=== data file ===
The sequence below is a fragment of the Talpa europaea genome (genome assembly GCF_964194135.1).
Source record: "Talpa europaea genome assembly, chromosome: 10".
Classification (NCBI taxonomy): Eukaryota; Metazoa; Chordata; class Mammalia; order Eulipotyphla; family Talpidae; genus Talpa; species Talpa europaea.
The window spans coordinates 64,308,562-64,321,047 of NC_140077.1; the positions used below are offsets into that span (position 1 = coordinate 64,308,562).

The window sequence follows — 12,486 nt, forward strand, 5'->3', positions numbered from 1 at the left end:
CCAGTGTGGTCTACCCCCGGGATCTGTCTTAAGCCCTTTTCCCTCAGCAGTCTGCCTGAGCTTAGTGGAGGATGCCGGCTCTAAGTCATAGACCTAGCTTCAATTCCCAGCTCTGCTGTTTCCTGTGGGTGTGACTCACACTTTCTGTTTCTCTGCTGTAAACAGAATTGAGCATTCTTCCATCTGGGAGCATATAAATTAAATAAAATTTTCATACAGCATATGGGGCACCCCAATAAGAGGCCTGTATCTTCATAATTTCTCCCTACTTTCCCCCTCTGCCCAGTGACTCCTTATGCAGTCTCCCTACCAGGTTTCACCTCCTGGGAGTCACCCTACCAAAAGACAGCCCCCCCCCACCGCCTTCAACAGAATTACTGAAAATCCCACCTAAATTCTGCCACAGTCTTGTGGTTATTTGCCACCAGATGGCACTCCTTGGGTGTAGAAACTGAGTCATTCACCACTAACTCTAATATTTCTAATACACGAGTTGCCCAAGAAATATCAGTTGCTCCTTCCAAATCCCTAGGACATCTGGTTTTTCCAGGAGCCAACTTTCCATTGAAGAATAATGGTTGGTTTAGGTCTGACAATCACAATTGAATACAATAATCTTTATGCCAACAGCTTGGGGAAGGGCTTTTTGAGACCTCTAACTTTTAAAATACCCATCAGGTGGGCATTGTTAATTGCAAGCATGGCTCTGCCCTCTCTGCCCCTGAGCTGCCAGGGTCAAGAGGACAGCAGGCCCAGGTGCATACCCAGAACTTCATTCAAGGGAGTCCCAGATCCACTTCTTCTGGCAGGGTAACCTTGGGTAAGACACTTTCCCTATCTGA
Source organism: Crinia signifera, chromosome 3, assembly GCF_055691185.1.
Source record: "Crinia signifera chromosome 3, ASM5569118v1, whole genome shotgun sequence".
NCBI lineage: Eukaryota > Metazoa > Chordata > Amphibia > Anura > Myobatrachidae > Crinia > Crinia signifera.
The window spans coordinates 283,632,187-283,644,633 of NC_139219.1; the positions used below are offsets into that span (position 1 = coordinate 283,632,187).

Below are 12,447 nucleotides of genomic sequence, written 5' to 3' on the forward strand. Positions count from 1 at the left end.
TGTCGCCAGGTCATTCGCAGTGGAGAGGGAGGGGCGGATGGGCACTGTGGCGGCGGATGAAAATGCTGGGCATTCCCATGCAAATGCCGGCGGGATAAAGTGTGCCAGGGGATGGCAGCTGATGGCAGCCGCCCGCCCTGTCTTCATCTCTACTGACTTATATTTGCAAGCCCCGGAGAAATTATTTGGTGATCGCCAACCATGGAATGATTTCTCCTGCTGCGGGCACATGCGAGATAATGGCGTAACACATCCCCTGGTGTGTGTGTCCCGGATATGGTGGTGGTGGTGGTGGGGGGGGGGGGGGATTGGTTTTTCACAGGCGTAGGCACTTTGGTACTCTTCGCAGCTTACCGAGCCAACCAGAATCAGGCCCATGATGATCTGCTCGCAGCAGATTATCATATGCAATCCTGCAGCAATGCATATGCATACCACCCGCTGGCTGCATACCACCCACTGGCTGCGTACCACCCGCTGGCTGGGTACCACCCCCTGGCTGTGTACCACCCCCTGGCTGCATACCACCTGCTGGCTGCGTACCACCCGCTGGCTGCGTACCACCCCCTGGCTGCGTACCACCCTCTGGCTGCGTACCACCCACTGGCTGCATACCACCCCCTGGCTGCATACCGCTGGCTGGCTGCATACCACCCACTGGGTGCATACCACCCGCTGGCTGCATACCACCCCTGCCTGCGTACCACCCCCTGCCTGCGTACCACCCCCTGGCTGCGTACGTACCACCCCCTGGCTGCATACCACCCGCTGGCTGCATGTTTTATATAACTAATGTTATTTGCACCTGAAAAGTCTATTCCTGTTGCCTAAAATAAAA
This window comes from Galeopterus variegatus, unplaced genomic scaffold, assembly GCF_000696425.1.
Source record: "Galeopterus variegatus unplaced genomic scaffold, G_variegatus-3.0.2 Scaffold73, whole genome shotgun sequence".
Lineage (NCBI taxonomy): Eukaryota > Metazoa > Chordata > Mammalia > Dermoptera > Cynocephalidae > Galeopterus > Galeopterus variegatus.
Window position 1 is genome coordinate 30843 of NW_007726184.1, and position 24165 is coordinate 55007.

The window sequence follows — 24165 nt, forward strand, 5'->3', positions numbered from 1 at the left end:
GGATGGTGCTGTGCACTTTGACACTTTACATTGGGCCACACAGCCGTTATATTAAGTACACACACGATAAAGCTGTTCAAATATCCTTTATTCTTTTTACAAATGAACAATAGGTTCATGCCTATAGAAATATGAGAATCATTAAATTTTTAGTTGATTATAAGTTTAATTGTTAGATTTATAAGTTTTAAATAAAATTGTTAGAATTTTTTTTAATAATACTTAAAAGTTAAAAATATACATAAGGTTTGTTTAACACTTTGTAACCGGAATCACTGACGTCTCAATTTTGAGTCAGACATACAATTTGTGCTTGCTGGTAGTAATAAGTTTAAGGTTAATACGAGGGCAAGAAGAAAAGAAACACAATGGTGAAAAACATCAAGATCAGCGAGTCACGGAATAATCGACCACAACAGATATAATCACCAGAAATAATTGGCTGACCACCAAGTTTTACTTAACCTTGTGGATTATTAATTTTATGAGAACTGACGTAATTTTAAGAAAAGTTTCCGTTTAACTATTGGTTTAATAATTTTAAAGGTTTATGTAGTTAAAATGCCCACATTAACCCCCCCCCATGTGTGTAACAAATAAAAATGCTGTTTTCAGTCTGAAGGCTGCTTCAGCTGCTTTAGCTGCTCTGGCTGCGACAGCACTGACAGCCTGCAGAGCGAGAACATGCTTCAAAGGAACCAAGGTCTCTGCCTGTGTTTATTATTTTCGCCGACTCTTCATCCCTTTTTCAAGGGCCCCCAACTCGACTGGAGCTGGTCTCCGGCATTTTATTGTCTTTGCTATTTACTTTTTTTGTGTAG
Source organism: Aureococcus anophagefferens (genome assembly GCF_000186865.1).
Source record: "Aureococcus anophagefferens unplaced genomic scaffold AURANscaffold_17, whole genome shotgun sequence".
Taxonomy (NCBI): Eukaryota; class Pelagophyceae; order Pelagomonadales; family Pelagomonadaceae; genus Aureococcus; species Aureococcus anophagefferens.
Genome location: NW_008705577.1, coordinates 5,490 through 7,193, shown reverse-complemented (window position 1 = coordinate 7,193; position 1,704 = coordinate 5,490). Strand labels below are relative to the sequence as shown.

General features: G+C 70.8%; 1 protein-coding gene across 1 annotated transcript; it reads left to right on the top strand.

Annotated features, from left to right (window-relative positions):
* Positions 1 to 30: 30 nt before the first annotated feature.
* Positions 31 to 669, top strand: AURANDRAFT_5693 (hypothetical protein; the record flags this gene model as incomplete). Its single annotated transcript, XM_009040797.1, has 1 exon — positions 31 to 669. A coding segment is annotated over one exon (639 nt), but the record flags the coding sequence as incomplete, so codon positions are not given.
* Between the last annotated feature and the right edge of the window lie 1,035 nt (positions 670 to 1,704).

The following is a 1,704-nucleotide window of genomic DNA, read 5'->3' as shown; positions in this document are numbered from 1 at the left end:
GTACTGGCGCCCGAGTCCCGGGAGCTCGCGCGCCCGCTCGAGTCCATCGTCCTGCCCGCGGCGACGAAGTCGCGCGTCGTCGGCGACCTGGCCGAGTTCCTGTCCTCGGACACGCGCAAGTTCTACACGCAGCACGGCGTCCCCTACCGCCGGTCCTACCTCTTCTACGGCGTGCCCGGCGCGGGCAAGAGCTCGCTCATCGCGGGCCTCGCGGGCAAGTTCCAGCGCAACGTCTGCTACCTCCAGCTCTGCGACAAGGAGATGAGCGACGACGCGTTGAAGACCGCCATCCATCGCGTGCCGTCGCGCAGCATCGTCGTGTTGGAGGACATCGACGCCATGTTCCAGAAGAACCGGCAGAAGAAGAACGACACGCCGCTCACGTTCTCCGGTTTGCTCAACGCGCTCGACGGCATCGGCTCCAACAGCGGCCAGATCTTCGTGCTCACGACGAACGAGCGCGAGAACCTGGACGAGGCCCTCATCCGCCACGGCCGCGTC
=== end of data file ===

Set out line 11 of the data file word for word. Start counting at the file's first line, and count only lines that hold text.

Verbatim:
Below are 12,447 nucleotides of genomic sequence, written 5' to 3' on the forward strand. Positions count from 1 at the left end.